Our View: It’s time to ditch the penny

DKS Editors

During a Google+ Hangout on Feb. 14, when asked why the U.S. hasn’t gotten rid of the penny yet, President Barack Obama admitted that the only reason he can think of why the penny is still around is nostalgia.

“It’s one of those things where I think people get attached emotionally to the way things have been,” Obama said. “We all remember … our piggy banks and counting up all our pennies and then taking them in and getting a dollar bill or a couple dollars from them, and maybe that’s the reason why people haven’t gotten around to it.”

Hasn’t the penny outlived its usefulness? Not only that, but the penny is downright wasteful spending. According to the 2012 Annual U.S. Mint Report, the cost to make and distribute the one-cent coin is a little more than two cents. Let’s repeat that: To mint a penny, it costs the U.S. government more than double the worth of a penny. It may seem like sweating the small stuff, but when you consider that the government spent more than $116 million to create those coins, suddenly the penny stops making sense.

Americans for Common Cents, pro-penny lobbyists, have several arguments for keeping the penny. One is that rounding up prices to accommodate for the absence of pennies (for example, something that is $3.97 would be rounded up to $4.00) will hurt the economy, although a look at countries like Canada, Australia and the Netherlands, all of whom have ditched their equivalent to pennies, would prove otherwise. Studies by Robert Whaples, Wake Forest University economics professor and penny enemy, have shown that not only would eliminating pennies have no effect on prices, but also would actually save consumers and tellers money by way of opportunity costs. In other words, the time it takes you to fumble for pennies costs you time you could spend making money.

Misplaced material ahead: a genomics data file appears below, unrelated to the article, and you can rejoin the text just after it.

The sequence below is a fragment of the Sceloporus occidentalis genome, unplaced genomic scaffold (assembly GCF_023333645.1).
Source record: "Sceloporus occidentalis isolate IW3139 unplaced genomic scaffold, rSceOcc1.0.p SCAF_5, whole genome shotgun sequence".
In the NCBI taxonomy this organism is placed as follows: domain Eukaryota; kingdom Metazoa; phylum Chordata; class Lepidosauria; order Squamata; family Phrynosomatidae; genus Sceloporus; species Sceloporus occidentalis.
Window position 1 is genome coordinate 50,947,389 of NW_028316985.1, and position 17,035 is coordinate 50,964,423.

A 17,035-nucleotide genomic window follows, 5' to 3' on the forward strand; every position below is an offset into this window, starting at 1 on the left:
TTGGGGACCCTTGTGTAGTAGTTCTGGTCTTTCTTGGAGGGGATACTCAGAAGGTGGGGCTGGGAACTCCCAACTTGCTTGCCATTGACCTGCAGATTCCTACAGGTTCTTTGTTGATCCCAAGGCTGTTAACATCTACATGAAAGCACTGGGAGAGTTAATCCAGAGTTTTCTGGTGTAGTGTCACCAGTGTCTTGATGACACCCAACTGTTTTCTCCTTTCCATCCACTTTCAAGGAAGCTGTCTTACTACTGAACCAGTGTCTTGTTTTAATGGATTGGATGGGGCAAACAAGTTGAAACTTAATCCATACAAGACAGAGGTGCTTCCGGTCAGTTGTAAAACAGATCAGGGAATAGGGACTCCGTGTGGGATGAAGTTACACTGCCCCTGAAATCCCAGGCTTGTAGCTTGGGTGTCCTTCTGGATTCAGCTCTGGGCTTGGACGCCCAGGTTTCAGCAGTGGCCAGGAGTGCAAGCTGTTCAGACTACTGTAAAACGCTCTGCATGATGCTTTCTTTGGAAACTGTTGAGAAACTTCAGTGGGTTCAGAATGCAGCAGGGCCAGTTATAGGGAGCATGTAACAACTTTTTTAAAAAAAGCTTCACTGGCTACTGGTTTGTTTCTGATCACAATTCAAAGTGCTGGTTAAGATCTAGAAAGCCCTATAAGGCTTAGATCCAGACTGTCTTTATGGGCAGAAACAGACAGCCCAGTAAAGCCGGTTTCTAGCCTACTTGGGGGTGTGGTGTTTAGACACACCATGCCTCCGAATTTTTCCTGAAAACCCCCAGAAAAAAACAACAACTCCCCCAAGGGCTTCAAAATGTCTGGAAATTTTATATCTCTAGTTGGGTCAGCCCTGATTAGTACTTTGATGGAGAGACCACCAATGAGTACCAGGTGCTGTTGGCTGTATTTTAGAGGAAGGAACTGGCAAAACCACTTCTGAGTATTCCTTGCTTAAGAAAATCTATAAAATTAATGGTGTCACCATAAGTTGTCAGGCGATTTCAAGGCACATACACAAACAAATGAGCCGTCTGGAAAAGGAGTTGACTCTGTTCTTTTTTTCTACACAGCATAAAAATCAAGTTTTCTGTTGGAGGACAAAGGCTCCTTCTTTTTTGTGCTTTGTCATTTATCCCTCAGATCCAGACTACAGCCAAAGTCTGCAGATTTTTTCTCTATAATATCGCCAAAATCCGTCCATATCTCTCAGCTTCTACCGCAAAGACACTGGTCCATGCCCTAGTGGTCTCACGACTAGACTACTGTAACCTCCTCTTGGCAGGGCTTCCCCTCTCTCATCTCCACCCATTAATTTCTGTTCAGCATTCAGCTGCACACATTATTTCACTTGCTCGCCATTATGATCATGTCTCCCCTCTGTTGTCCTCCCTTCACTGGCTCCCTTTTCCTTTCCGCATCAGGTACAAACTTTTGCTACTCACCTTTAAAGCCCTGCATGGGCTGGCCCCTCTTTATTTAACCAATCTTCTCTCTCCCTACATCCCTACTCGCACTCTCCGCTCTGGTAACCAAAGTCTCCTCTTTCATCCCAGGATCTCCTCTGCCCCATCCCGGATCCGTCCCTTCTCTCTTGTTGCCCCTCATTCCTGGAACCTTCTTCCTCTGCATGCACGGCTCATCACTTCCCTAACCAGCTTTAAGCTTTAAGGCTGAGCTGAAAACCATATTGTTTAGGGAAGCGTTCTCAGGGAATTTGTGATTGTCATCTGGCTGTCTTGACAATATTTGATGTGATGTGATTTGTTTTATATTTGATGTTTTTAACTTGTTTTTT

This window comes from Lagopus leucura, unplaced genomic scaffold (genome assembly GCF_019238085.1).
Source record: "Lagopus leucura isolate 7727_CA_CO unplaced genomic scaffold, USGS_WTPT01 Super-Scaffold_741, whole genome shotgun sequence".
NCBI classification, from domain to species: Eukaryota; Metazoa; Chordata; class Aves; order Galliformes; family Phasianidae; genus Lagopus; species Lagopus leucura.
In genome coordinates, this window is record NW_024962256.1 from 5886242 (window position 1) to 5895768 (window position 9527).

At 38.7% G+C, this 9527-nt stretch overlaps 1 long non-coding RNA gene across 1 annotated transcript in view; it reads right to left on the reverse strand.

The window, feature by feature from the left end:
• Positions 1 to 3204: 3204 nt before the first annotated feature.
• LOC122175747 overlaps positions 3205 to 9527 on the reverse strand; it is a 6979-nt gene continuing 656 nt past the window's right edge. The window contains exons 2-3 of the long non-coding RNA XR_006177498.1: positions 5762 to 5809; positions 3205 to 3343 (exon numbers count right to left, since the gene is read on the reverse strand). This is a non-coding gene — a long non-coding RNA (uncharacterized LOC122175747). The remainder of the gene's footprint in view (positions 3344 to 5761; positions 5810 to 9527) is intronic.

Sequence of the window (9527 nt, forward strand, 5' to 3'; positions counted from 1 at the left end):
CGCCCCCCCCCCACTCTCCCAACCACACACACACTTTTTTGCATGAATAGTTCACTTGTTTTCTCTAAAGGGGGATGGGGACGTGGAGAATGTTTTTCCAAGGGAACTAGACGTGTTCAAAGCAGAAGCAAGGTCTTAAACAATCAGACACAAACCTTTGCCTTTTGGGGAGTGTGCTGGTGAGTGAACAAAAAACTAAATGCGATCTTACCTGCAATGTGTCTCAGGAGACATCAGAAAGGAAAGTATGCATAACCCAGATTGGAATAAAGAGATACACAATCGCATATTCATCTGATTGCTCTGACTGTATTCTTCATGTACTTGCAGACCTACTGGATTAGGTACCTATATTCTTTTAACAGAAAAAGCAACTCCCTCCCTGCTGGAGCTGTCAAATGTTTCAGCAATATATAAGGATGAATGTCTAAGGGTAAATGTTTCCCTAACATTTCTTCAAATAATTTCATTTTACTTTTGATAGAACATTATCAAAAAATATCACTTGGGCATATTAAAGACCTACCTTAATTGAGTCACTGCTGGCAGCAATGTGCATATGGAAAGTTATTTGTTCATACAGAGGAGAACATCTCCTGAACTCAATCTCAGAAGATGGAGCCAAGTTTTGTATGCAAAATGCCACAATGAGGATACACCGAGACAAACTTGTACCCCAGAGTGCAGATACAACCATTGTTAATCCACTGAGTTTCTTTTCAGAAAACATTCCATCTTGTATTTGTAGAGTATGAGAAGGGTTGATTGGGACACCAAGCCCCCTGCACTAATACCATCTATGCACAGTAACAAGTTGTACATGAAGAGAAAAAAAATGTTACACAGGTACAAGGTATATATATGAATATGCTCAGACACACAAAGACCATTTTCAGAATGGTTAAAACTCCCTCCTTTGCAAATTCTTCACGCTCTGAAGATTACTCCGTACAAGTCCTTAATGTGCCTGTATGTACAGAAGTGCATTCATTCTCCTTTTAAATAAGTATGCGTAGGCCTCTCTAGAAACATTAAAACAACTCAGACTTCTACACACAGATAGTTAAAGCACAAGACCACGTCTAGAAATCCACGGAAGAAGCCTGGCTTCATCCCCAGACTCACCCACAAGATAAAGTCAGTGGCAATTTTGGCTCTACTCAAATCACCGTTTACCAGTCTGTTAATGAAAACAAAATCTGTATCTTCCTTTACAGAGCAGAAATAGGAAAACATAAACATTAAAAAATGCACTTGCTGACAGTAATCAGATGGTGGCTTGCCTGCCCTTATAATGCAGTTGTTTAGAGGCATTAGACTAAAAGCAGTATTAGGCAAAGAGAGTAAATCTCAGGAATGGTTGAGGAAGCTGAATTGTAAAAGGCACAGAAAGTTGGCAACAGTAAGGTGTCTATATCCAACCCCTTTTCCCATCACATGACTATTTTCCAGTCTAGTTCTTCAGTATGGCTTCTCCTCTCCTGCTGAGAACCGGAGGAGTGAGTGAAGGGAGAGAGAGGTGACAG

In the big scheme of wasteful government spending, killing the penny isn’t that big of a deal. The idea behind currency is to simplify the exchange of goods and services, and pennies are so frightfully inefficient at this. The places we typically use coins — vending machines, toll booths and parking meters — no longer take pennies, and they’ve become essentially worthless. Five pennies even weigh more than one nickel, so carrying pennies is inefficient as well. In what world are pennies ever going to become useful as currency?

Canada has already begun phasing out its pennies; when will the U.S. drop the nostalgia and follow suit?

The above editorial is the consensus opinion of the Daily Kent Stater editorial board.